Saturday 24 September 2016

Peeking over red line: pushing boundaries after tricky start...

Published 10/05/2015 | 02:30

President Higgins Official Visit to Ethiopia, Malawi and South Africa
President Higgins Official Visit to Ethiopia, Malawi and South Africa

Try though you might, it's hard to ignore Michael D. That high-pitched voice, with the accent sounding 'posh' and 'country' at the same time, have made him an impressionist's dream, and helped propel this President into all our lives. The appended D, for Daniel, has given him the nationwide first-name recognition enjoyed by Garret (Fitz­Gerald), Charlie (Haughey), and just a handful of others.

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Next Monday, Uachtarán na hÉireann Michéal D Ó hUiginn passes the halfway mark in his seven-year term as titular head of the Irish State. He began the job on November 11, 2011, like many of his previous roles, with predictions of calamity. And he definitely has had some tricky moments, especially as he hovered around the red line of exceeding his role by straying into matters political; he endured speculation about staffing arrangements at the Áras; and recurring allegations of "speeches from the moral high ground." But even the begrudgers must admit that the sum total of these episodes stop far short of calamity.

We must also recall that these predictions of "calamity Michael D" are nothing new in this public life as councillor, Senator, TD and Minister, which has spanned six decades. Twenty years ago, the then Progressive Democrat leader Des O'Malley said Higgins would "go mad" in government. But he did no such thing.

As Arts, Culture and Gaeltacht Minister from 1992 to 1997, he set up TG4, introduced film industry tax incentives, abolished Section 31 broadcasting restrictions, and hugely improved budgets for literature, theatre, dance and visual arts.

There was a strong clue in the marathon presidential election campaign, which ran from May Day to Halloween in 2011, and mixed bathos and awfulness as national politics often became zoo politics. Michael D emerged as the measured one, always stayed above the terrible infighting, kept his cool as things appeared to fall asunder, and finally romped home in style with one million votes.

Such a popular mandate ably fitted him to continue judiciously "pushing the boundaries" and building on the work done by the two Presidents Mary, Robinson and McAleese, over three previous presidential terms as they strove to offer more than platitudes. But still the expectation is that the President is more usually seen and not heard. President Robinson recalled that she pushed the boundaries by "peeking over the line".

That phrase evokes how, over the past 78 years, Irish Presidents rarely, if ever, involved themselves with the political controversies of the day. The office was designed in De Valera's 1937 Bunreacht na hÉireann to be ceremonial and representative, with few specific powers, and generally above party politics. But in an interview to mark his first anniversary in office in November 2012, President Higgins suggested he would like to extend the powers of his office without constitutional change. As with his predecessors, he said he was keen to push out its boundaries, "and I think I can go a little bit farther".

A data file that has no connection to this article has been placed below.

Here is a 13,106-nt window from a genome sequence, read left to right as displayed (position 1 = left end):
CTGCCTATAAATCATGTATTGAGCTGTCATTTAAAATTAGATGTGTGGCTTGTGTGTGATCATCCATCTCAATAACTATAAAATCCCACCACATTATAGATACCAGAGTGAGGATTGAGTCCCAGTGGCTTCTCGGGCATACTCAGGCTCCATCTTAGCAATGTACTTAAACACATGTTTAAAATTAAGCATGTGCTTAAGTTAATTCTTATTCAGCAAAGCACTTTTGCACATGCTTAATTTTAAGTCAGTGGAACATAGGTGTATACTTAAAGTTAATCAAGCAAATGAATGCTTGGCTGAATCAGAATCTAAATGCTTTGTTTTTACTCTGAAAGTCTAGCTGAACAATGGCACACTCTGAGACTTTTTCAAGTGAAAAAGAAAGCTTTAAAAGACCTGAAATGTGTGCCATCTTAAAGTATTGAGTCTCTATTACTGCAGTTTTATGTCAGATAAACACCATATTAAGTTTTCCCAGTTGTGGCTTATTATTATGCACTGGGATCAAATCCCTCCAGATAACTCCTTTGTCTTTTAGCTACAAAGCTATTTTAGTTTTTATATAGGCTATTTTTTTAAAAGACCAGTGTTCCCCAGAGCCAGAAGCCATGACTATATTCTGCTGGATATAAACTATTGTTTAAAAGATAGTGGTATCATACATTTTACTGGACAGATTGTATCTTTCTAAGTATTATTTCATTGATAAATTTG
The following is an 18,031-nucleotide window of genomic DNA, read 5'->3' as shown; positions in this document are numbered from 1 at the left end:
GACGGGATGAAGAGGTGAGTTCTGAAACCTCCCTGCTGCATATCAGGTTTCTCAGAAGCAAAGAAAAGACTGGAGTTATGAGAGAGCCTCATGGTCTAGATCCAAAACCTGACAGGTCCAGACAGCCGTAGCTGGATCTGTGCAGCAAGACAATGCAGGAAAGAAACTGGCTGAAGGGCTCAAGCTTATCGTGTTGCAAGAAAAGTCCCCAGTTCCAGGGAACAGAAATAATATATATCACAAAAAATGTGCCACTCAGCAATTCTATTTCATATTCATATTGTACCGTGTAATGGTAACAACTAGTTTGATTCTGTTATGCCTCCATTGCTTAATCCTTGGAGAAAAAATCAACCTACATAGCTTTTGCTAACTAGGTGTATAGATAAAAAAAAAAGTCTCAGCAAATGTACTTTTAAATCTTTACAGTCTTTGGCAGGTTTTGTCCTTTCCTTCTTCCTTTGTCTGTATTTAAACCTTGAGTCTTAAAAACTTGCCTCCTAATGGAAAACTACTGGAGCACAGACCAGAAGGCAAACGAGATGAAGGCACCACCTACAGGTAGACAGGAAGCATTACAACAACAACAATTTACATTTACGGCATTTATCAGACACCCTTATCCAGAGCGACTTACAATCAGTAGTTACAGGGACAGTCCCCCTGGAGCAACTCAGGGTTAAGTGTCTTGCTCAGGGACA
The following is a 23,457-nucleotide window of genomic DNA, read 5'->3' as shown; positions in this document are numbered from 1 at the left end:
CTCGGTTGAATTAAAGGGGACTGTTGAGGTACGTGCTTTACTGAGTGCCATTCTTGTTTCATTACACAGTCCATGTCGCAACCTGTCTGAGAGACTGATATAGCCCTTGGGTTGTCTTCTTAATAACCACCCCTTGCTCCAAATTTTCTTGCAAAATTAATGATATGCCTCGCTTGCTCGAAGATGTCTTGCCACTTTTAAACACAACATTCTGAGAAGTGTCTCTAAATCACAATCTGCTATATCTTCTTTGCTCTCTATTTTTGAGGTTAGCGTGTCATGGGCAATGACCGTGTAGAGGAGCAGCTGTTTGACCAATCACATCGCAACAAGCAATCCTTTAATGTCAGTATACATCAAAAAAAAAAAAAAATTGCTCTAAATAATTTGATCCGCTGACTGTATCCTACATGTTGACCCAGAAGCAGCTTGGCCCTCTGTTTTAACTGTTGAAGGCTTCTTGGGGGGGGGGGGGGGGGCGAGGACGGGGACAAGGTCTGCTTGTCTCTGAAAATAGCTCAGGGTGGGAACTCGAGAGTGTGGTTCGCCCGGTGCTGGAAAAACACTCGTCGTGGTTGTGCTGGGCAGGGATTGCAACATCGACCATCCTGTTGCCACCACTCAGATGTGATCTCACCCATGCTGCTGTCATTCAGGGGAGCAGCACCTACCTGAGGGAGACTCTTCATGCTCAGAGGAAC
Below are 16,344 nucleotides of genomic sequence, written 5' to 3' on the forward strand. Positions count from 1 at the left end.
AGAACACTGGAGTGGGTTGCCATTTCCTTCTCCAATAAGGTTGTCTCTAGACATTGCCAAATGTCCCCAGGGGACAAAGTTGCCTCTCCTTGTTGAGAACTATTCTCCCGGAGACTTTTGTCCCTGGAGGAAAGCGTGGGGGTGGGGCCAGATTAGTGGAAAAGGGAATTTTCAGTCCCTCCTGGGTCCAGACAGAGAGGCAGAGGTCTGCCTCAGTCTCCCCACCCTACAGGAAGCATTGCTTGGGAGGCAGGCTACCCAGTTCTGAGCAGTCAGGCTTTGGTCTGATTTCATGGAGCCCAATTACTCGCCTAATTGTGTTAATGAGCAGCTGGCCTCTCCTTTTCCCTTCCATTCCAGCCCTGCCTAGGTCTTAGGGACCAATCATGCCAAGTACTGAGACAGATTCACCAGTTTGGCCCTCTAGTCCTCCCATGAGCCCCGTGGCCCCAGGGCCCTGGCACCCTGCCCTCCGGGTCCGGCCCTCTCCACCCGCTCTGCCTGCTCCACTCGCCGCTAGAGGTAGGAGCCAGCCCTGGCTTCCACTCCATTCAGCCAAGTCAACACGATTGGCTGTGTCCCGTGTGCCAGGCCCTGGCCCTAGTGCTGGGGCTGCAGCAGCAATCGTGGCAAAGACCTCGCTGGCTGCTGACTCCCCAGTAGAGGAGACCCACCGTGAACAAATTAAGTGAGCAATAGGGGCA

He did that mainly in a number of major speeches in which he castigated the liberal, free-market thrust of economic policy that now prevails across the European Union. Some senior civil servants privately expressed worries that he was straying beyond his remit and headed for collision with the Government.

David Gwynn Morgan, emeritus professor of law at University College Cork, publicly echoed that view, saying the President exceeded proper authority in commenting on the tragic case of Savita Halappanavar. Morgan said the President was supposed to, as head of state, personify the State and act as a focus of citizens' unity rather than setting himself up as a critic of the Government, however valid those criticisms might be.

But President Higgins's work-rate and his warm, personal relations with the Government overcame such potential difficulties. His good relations with the Taoiseach date back to his friendship with Enda Kenny's father, Henry, in the early 1970s.

There is also the simple reality that President Higgins works hard at the day job and at getting the ceremonials and pageantry just right. His landmark state visit to Britain in April 2014 exemplified this.

Personnel issues at Áras an Uachtaráin could, however, prove a bugbear for a President who makes strong pronouncements on ethics in public life. In November 2013, Mary van Lieshout, an experienced human rights campaigner, quit her position as adviser midway through her three-year contract.

Her salary of €103,000 exceeded the guidance threshold of €83,000 for special adviser salaries. At the time, sources attributed her departure to difficulties in gaining access to the President and referred to her having to go through Kevin McCarthy, an executive assistant to the President. Others at the Áras specifically denied all suggestions there were obstacles to gaining access and spoke of a "small and cohesive team".

Ms van Lieshout herself drew a line under the events some days later, saying she "was privileged to have the experience of working in Áras an Uachtaráin".

But back with the bigger picture, Michael D tries to pin down this elusive state office. "I offer a vision of a radically inclusive citizenship, in a creative society, worthy of a real Republic - making us proud to be Irish in the world," he poetically declaimed during his marathon election campaign in summer 2011.

Few of us can know even in most general terms what that means. And yet, many of us know President Michael D Higgins is busy trying to deliver it.

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